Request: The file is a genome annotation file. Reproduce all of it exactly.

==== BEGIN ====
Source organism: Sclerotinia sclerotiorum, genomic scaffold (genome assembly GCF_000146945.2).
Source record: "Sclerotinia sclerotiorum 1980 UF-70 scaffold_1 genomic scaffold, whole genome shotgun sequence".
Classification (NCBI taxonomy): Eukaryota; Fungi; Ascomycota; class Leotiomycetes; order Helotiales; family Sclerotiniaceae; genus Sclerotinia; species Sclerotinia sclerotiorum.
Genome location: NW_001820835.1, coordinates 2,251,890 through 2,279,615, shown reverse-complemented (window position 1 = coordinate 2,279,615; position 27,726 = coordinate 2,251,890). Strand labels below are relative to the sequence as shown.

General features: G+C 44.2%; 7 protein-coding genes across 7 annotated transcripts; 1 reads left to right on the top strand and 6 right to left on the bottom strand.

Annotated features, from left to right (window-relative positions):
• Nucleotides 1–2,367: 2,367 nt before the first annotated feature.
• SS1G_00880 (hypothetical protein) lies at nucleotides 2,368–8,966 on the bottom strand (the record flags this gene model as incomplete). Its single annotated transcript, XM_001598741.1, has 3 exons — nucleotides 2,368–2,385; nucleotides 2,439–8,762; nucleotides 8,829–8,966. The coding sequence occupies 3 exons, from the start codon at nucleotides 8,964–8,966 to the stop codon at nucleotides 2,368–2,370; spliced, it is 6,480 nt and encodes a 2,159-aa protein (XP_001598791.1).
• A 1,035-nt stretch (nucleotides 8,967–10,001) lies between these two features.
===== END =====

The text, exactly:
Source organism: Sclerotinia sclerotiorum, genomic scaffold (genome assembly GCF_000146945.2).
Source record: "Sclerotinia sclerotiorum 1980 UF-70 scaffold_1 genomic scaffold, whole genome shotgun sequence".
Classification (NCBI taxonomy): Eukaryota; Fungi; Ascomycota; class Leotiomycetes; order Helotiales; family Sclerotiniaceae; genus Sclerotinia; species Sclerotinia sclerotiorum.
Genome location: NW_001820835.1, coordinates 2,251,890 through 2,279,615, shown reverse-complemented (window position 1 = coordinate 2,279,615; position 27,726 = coordinate 2,251,890). Strand labels below are relative to the sequence as shown.

General features: G+C 44.2%; 7 protein-coding genes across 7 annotated transcripts; 1 reads left to right on the top strand and 6 right to left on the bottom strand.

Annotated features, from left to right (window-relative positions):
• Nucleotides 1–2,367: 2,367 nt before the first annotated feature.
• SS1G_00880 (hypothetical protein) lies at nucleotides 2,368–8,966 on the bottom strand (the record flags this gene model as incomplete). Its single annotated transcript, XM_001598741.1, has 3 exons — nucleotides 2,368–2,385; nucleotides 2,439–8,762; nucleotides 8,829–8,966. The coding sequence occupies 3 exons, from the start codon at nucleotides 8,964–8,966 to the stop codon at nucleotides 2,368–2,370; spliced, it is 6,480 nt and encodes a 2,159-aa protein (XP_001598791.1).
• A 1,035-nt stretch (nucleotides 8,967–10,001) lies between these two features.